Trump moves to build border wall, cut sanctuary city funds
WASHINGTON — President Donald Trump moved aggressively to tighten the nation's immigration controls Wednesday, signing executive actions to jumpstart construction of a U.S.-Mexico border wall and block federal grants from immigrant-protecting "sanctuary cities."
"Beginning today the United States of America gets back control of its borders," Trump declared during a visit to the Department of Homeland Security. "We are going to save lives on both sides of the border."
Trump cast his actions as fulfillment of a campaign pledge to enact hard-line immigration measures, including construction of a wall paid for by Mexico. With the families of Americans killed by people living in the U.S. illegally sitting in the audience, Trump said, "When it comes to public safety, there is no place for politics."
Funding for the border wall project is murky. While Trump has repeatedly promised that Mexico will pay for it, U.S. taxpayers are expected to cover the initial costs and the new administration has said nothing about how it will compel Mexico to reimburse the money. One of the executive actions Trump signed Wednesday appears to signal that he could restrict aid to Mexico.
In an interview with ABC News earlier Wednesday, Trump said, "There will be a payment; it will be in a form, perhaps a complicated form."
Mexican President Enrique Pena Nieto, who has insisted his country will not pay for a wall, is expected to meet with Trump at the White House next week, despite calls from some lawmakers for him to cancel his visit.
Congressional aides say there is about $100 million of unspent appropriations in the Department of Homeland Security account for border security, fencing and infrastructure. That would allow planning efforts to get started, but far more money would have to be appropriated for when construction got underway.
Trump has insisted many times the border structure will be a wall. The order he signed referred to "a contiguous, physical wall or other similarly secure, contiguous and impassable physical barrier."
The president's orders also call for hiring 5,000 additional border patrol agents, though the increase is subject to congressional approval. He also moved to end what Republicans have labeled a catch-and-release system at the border. Currently, some immigrants caught crossing the border illegally are released and given notices to report back to immigration officials at a later date.
Later in the week, Trump is expected to sign orders restricting the flow of refugees into the United States. His current proposal includes at least a four-month halt on all refugee admissions, as well as a temporary ban on people coming from some Muslim-majority countries, according to a source from a public policy organization that monitors refugee issues. The person was briefed on the details of that proposed action by a government official and outlined the plan to The Associated Press.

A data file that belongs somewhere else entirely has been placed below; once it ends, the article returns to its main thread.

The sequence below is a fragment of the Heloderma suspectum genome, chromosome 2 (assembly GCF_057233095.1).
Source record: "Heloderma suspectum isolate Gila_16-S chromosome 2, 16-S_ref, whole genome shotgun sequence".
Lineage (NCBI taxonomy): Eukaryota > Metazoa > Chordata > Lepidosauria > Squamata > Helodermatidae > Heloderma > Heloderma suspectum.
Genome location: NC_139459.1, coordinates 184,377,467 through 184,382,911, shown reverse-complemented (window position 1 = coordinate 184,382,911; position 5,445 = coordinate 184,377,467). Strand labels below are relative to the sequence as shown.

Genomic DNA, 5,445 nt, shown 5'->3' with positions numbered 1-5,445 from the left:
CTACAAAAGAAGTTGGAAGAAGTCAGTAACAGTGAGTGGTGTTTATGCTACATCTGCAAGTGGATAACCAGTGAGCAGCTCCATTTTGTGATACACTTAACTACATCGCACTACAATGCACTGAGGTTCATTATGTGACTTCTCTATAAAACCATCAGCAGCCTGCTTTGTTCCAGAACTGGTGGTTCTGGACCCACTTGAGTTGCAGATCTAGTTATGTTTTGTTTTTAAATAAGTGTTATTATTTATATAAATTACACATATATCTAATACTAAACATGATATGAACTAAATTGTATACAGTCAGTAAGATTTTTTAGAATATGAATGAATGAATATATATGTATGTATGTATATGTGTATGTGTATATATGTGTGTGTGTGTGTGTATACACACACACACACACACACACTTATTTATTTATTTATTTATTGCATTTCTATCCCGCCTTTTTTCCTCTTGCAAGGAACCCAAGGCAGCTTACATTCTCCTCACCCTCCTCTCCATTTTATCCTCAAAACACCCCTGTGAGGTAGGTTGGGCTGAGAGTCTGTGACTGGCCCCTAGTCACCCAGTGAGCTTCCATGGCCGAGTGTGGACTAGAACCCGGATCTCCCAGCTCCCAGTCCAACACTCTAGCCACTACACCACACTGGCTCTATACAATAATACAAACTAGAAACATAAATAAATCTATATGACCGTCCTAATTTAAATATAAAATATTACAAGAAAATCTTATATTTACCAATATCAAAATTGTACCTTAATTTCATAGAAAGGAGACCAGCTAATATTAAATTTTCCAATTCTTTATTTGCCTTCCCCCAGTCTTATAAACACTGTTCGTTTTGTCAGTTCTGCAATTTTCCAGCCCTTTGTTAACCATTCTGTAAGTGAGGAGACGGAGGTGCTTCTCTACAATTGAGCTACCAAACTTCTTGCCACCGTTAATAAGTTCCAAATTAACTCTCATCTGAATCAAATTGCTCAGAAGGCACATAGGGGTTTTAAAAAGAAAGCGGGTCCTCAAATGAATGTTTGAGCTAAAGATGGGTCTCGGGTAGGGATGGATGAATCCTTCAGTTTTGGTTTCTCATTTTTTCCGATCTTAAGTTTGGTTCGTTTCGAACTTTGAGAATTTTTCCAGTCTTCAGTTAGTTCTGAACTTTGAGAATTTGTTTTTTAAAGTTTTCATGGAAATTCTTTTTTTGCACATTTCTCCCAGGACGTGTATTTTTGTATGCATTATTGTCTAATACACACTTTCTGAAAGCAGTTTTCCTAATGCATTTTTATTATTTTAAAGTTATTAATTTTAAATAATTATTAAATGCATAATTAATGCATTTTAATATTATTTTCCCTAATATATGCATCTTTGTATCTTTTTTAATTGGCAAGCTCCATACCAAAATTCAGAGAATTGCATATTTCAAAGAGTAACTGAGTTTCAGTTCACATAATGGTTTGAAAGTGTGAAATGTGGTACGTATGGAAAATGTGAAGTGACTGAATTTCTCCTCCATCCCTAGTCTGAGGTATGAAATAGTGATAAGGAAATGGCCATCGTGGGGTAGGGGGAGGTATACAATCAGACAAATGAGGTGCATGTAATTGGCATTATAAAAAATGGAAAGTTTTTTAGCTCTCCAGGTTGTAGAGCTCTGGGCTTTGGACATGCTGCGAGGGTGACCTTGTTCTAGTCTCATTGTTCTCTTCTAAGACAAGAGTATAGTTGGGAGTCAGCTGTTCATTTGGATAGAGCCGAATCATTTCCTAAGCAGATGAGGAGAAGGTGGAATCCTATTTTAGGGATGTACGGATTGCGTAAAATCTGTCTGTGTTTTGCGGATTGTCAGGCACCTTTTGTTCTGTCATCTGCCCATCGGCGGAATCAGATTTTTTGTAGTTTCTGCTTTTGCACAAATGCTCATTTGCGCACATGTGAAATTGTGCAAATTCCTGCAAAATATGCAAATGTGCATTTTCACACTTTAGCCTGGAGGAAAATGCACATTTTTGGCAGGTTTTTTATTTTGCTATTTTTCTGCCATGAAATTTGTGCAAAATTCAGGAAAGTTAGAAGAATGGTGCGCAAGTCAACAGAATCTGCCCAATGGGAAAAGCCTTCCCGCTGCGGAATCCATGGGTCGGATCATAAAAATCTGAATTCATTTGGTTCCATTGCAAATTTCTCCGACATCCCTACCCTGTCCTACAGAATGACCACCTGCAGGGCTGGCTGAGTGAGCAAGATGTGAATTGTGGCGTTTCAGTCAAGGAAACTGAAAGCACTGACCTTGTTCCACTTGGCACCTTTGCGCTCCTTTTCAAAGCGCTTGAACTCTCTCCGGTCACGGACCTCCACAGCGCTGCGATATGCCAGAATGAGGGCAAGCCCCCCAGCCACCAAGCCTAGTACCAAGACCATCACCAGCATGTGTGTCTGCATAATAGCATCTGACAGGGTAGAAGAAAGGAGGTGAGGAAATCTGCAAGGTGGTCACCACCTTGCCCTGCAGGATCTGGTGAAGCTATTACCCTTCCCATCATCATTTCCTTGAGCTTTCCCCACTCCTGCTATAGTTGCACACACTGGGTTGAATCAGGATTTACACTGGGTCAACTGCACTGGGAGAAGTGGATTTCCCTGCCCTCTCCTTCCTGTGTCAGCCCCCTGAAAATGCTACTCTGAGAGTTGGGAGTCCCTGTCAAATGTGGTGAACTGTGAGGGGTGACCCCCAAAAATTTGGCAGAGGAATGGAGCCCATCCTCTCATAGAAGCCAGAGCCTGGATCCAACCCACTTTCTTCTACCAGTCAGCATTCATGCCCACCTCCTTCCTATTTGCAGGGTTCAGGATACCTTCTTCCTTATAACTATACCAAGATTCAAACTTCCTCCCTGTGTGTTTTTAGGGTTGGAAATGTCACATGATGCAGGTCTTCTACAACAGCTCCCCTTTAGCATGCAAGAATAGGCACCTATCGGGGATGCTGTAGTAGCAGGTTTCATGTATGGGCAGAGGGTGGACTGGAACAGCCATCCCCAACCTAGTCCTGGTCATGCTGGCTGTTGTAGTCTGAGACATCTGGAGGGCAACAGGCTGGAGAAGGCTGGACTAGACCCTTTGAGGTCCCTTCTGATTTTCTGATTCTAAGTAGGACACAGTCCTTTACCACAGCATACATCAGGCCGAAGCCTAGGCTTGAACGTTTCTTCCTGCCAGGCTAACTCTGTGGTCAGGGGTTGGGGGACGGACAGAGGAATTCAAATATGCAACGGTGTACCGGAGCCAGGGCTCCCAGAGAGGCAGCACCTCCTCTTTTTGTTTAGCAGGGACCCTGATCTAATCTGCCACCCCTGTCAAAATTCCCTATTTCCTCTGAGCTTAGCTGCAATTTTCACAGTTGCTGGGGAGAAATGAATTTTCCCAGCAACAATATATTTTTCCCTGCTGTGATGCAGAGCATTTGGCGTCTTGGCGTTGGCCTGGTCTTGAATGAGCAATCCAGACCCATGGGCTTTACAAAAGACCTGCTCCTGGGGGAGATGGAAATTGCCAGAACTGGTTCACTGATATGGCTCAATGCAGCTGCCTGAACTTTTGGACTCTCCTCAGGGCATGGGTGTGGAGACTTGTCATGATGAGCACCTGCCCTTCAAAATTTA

The public policy organization source insisted on anonymity in order to outline the plans ahead of the president's official announcements.
Trump campaigned on pledges to tighten U.S. immigration policies, including strengthening border security and stemming the flow of refugees. His call for a border wall was among his most popular proposals with supporters, who often broke out in chants of "build that wall" during rallies.
In response to terrorism concerns, Trump controversially called for halting entry to the U.S. from Muslim countries. He later turned to a focus on "extreme vetting" for those coming from countries with terrorism ties.
To build the wall, the president is relying on a 2006 law that authorized several hundred miles of fencing along the 2,000-mile frontier. That bill led to the construction of about 700 miles of various kinds of fencing designed to block both vehicles and pedestrians.
The Secure Fence Act was signed by then-President George W. Bush, and the majority of that fencing in Texas, New Mexico, Arizona and California was built before he left office. The last remnants were completed after President Barack Obama took office in 2009.
The Trump administration also must adhere to a decades-old border treaty with Mexico that limits where and how structures can be buil. The 1970 treaty requires that structures cannot disrupt the flow of the rivers, which define the U.S.-Mexico border along Texas and 24 miles in Arizona, according to The International Boundary and Water Commission, a joint U.S.-Mexican agency that administers the treaty.
Trump's order to crack down on sanctuary cities — locales that don't cooperate with immigration authorities — could cost individual jurisdictions millions of dollars. But the administration may face legal challenges, given that some federal courts have found that local jurisdictions cannot hold immigrants beyond their jail term or deny them bond based only a request from immigration authorities.
It appeared as though the refugee restrictions were still being finalized. The person briefed on the proposals said they included a ban on entry to the U.S. for at least 30 days from countries including Iran, Iraq, Libya, Somalia, Sudan and Yemen, though the person cautioned the details could still change.
There is also likely to be an exception for those fleeing religious persecution if their religion is a minority in their country. That exception could cover Christians fleeing Muslim-majority nations.
As president, Trump can use an executive order to halt refugee processing. Bush used that same power in the immediate aftermath of the Sept. 11 attacks. Refugee security vetting was reviewed and the process was restarted several months later.
Zoll reported from New York. AP writer Alicia A. Caldwell in Washington contributed to this report.
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